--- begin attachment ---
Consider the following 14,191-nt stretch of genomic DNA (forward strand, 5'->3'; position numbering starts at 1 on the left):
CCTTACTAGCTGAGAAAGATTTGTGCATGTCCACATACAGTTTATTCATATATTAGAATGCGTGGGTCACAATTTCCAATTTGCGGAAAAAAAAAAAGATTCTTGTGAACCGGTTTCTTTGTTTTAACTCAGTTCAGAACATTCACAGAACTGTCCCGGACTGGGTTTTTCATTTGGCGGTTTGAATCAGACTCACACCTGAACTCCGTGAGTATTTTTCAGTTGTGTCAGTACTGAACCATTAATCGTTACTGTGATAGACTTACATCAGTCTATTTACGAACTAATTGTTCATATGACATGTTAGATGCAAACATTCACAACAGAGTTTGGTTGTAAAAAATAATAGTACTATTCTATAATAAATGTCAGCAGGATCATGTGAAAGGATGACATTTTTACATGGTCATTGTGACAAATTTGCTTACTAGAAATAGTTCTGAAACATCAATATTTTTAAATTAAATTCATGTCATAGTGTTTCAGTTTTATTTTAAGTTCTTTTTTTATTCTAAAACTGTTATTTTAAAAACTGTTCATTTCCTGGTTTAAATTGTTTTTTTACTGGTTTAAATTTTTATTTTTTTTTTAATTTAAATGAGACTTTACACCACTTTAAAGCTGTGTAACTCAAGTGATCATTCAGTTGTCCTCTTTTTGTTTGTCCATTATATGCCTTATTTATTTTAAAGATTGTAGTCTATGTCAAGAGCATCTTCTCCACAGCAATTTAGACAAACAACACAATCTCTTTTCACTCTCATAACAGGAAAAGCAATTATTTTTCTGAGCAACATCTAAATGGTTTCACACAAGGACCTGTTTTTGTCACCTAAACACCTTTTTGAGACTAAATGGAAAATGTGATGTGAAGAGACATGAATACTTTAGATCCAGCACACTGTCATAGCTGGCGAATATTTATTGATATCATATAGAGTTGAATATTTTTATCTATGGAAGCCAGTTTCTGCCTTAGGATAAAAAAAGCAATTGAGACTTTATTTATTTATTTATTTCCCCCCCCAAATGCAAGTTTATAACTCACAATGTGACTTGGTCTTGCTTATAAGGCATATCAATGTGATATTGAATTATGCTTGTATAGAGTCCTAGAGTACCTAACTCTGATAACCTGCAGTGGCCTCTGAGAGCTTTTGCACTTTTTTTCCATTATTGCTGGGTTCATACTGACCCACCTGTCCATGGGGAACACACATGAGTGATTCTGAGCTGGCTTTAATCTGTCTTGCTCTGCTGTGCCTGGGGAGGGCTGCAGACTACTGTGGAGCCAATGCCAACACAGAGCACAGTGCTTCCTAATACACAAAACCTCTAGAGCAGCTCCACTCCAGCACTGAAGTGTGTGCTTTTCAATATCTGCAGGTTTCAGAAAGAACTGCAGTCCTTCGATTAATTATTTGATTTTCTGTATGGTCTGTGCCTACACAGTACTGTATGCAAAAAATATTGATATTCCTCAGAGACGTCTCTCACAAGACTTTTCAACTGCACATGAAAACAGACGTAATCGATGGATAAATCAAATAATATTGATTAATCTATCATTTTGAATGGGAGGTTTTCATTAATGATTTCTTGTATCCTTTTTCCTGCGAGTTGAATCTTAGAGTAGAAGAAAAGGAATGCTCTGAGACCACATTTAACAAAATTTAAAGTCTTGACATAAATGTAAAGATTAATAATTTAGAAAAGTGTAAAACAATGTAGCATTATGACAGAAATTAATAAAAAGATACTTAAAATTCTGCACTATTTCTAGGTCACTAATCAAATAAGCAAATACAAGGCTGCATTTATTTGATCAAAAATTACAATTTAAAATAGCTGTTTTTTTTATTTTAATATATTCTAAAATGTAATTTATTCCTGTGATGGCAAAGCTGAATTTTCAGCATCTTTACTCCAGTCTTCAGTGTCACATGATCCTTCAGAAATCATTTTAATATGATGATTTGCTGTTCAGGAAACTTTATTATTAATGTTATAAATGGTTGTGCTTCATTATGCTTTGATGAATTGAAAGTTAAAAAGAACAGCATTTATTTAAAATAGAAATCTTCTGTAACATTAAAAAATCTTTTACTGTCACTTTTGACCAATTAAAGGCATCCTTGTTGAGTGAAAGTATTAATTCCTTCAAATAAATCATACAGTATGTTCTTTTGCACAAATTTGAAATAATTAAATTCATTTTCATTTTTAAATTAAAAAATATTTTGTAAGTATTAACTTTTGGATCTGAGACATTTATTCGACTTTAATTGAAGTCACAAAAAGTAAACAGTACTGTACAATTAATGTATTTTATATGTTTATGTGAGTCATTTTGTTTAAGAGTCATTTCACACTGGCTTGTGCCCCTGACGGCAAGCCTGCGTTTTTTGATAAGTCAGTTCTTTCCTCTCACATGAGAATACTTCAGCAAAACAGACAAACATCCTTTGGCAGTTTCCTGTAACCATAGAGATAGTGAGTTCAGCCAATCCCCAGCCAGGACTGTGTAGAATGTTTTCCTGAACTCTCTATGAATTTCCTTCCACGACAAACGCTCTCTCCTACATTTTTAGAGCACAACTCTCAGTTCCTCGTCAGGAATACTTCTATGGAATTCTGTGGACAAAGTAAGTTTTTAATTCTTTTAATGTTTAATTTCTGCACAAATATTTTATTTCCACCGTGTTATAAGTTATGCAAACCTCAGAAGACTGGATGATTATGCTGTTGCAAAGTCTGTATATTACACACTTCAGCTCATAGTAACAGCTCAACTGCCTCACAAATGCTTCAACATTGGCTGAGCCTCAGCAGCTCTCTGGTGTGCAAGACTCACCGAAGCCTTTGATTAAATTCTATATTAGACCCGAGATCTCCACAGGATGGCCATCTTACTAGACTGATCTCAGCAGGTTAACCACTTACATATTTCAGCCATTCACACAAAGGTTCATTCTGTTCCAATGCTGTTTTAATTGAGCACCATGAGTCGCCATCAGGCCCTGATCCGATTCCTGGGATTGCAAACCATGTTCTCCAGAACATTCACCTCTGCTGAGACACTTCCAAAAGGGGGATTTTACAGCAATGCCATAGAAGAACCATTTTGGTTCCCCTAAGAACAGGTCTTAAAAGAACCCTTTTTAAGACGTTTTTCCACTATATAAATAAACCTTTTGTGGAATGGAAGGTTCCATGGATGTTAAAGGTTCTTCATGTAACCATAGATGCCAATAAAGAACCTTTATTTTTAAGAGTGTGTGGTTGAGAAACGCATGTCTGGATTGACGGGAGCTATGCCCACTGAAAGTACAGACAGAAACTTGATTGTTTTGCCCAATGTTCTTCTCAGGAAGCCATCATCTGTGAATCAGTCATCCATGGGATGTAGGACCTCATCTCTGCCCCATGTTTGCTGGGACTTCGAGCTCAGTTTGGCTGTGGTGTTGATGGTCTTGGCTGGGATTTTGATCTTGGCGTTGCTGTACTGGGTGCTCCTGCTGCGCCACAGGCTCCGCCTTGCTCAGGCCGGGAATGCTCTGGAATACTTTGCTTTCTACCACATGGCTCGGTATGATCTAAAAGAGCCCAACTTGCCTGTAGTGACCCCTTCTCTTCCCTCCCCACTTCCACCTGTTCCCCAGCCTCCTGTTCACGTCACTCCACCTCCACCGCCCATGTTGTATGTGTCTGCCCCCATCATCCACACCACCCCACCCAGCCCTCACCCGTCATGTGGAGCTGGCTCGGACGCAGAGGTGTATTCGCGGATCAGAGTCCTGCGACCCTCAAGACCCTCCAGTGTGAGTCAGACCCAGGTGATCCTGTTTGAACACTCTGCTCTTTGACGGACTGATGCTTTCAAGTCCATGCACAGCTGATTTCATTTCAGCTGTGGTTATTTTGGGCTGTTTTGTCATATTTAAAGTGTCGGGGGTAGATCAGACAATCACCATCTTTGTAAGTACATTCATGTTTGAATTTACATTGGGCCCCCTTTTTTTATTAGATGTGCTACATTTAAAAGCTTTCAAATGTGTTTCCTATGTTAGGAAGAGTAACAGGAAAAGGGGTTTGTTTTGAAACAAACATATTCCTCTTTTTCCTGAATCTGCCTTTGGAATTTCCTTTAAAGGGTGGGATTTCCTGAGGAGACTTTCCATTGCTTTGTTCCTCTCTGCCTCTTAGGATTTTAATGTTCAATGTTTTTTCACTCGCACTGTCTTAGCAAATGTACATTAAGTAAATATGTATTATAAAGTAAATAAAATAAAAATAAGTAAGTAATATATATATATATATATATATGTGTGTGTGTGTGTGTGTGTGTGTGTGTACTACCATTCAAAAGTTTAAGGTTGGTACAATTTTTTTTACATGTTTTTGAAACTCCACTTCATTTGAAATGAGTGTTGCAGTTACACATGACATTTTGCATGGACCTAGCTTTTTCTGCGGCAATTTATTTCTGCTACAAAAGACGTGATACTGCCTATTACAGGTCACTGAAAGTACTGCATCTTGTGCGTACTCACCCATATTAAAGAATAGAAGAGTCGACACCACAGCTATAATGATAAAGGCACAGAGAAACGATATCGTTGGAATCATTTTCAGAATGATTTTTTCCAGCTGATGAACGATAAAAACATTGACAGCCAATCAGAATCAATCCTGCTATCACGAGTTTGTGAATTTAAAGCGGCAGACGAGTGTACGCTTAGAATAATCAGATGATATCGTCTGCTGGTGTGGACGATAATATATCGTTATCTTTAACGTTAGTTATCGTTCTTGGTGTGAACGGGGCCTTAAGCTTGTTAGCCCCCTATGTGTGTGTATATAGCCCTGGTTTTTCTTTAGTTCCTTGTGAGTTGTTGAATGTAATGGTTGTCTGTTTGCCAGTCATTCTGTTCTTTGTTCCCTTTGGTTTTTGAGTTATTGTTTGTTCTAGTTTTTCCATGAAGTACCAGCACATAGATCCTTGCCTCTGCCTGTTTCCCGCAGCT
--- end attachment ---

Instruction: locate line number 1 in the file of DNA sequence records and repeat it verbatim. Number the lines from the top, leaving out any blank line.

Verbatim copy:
Consider the following 14,191-nt stretch of genomic DNA (forward strand, 5'->3'; position numbering starts at 1 on the left):